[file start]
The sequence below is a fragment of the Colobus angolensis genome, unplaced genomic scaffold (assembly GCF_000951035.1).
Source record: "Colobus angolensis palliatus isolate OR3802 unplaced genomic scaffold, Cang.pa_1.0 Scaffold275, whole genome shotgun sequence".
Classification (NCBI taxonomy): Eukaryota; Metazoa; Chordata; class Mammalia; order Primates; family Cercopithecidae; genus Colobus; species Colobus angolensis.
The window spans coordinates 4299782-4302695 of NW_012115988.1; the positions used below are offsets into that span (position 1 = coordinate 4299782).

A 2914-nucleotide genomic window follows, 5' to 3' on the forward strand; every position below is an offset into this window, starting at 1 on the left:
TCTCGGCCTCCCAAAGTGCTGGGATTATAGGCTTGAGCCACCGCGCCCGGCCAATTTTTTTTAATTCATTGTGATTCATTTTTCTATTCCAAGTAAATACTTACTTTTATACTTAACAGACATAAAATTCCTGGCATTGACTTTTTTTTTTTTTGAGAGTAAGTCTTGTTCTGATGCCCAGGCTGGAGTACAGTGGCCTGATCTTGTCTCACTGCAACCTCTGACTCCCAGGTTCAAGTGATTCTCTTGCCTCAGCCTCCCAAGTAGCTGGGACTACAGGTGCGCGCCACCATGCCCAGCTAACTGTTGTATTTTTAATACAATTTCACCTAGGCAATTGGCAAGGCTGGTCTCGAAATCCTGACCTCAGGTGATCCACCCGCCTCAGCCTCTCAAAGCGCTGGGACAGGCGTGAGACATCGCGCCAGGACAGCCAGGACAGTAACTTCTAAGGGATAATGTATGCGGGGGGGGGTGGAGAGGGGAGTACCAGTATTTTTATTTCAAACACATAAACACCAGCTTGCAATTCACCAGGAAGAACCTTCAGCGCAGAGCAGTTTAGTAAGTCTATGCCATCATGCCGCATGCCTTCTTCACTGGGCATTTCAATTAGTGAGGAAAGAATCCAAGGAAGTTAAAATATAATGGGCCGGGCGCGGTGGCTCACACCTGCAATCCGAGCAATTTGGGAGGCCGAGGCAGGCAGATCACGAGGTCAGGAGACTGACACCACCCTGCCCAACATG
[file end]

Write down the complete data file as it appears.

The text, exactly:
The sequence below is a fragment of the Colobus angolensis genome, unplaced genomic scaffold (assembly GCF_000951035.1).
Source record: "Colobus angolensis palliatus isolate OR3802 unplaced genomic scaffold, Cang.pa_1.0 Scaffold275, whole genome shotgun sequence".
Classification (NCBI taxonomy): Eukaryota; Metazoa; Chordata; class Mammalia; order Primates; family Cercopithecidae; genus Colobus; species Colobus angolensis.
The window spans coordinates 4299782-4302695 of NW_012115988.1; the positions used below are offsets into that span (position 1 = coordinate 4299782).

A 2914-nucleotide genomic window follows, 5' to 3' on the forward strand; every position below is an offset into this window, starting at 1 on the left:
TCTCGGCCTCCCAAAGTGCTGGGATTATAGGCTTGAGCCACCGCGCCCGGCCAATTTTTTTTAATTCATTGTGATTCATTTTTCTATTCCAAGTAAATACTTACTTTTATACTTAACAGACATAAAATTCCTGGCATTGACTTTTTTTTTTTTTGAGAGTAAGTCTTGTTCTGATGCCCAGGCTGGAGTACAGTGGCCTGATCTTGTCTCACTGCAACCTCTGACTCCCAGGTTCAAGTGATTCTCTTGCCTCAGCCTCCCAAGTAGCTGGGACTACAGGTGCGCGCCACCATGCCCAGCTAACTGTTGTATTTTTAATACAATTTCACCTAGGCAATTGGCAAGGCTGGTCTCGAAATCCTGACCTCAGGTGATCCACCCGCCTCAGCCTCTCAAAGCGCTGGGACAGGCGTGAGACATCGCGCCAGGACAGCCAGGACAGTAACTTCTAAGGGATAATGTATGCGGGGGGGGGTGGAGAGGGGAGTACCAGTATTTTTATTTCAAACACATAAACACCAGCTTGCAATTCACCAGGAAGAACCTTCAGCGCAGAGCAGTTTAGTAAGTCTATGCCATCATGCCGCATGCCTTCTTCACTGGGCATTTCAATTAGTGAGGAAAGAATCCAAGGAAGTTAAAATATAATGGGCCGGGCGCGGTGGCTCACACCTGCAATCCGAGCAATTTGGGAGGCCGAGGCAGGCAGATCACGAGGTCAGGAGACTGACACCACCCTGCCCAACATG